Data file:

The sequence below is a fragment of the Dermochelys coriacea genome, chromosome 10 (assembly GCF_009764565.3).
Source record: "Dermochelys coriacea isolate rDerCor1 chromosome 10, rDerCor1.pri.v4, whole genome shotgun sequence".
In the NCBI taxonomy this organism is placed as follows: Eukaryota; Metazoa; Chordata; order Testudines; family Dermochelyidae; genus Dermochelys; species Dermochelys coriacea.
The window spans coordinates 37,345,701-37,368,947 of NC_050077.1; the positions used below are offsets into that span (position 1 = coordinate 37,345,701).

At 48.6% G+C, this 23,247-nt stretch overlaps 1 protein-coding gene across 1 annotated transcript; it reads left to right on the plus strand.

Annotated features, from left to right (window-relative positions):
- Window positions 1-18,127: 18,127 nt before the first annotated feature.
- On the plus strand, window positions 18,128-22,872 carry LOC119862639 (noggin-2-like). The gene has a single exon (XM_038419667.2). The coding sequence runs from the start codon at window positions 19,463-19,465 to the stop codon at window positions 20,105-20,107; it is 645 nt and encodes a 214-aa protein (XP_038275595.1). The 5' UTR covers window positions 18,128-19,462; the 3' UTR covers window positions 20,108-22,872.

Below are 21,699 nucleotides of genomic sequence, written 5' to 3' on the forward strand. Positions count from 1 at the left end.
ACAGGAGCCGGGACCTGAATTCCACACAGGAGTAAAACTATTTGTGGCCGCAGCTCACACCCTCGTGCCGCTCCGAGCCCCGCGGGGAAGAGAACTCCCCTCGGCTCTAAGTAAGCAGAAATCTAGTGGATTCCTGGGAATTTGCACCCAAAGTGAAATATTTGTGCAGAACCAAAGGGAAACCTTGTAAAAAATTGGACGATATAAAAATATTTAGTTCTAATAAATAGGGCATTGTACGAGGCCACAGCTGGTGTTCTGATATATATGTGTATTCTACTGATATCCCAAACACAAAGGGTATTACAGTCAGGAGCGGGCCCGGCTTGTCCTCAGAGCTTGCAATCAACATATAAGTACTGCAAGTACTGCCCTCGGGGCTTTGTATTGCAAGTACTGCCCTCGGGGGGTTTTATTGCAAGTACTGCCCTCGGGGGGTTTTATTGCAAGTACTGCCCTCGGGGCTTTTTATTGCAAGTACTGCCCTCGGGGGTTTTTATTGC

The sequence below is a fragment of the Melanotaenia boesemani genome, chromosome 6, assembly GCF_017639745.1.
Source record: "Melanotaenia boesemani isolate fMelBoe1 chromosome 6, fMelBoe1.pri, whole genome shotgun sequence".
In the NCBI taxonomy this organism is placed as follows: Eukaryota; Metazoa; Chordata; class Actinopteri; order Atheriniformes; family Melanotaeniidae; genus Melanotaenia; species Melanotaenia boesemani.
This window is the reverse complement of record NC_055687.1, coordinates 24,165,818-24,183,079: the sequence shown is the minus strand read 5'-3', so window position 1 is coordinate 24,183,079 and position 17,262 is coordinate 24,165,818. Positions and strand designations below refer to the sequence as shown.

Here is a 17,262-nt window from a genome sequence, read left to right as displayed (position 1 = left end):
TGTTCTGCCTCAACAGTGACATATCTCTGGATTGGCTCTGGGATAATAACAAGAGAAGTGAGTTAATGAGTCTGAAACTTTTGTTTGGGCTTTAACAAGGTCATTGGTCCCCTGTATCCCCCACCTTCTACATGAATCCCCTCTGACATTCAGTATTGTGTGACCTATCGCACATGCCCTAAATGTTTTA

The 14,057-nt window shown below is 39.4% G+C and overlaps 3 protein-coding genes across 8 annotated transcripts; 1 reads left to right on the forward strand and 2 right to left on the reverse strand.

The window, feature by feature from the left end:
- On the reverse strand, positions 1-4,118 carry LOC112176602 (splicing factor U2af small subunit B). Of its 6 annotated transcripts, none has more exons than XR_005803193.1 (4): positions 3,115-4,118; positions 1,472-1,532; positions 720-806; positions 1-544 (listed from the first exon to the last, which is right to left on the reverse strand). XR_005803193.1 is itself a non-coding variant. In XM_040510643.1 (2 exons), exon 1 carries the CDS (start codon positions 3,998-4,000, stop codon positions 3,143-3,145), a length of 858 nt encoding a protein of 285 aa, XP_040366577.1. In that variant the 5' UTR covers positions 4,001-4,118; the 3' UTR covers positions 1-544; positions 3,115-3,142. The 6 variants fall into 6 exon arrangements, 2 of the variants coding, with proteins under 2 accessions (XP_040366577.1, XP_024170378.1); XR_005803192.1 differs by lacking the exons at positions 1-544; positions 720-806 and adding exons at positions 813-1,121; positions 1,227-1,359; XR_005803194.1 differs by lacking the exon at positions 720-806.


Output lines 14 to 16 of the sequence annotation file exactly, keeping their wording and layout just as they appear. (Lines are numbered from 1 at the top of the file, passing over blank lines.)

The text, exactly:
This window is the reverse complement of record NC_055687.1, coordinates 24,165,818-24,183,079: the sequence shown is the minus strand read 5'-3', so window position 1 is coordinate 24,183,079 and position 17,262 is coordinate 24,165,818. Positions and strand designations below refer to the sequence as shown.

Here is a 17,262-nt window from a genome sequence, read left to right as displayed (position 1 = left end):
TGTTCTGCCTCAACAGTGACATATCTCTGGATTGGCTCTGGGATAATAACAAGAGAAGTGAGTTAATGAGTCTGAAACTTTTGTTTGGGCTTTAACAAGGTCATTGGTCCCCTGTATCCCCCACCTTCTACATGAATCCCCTCTGACATTCAGTATTGTGTGACCTATCGCACATGCCCTAAATGTTTTA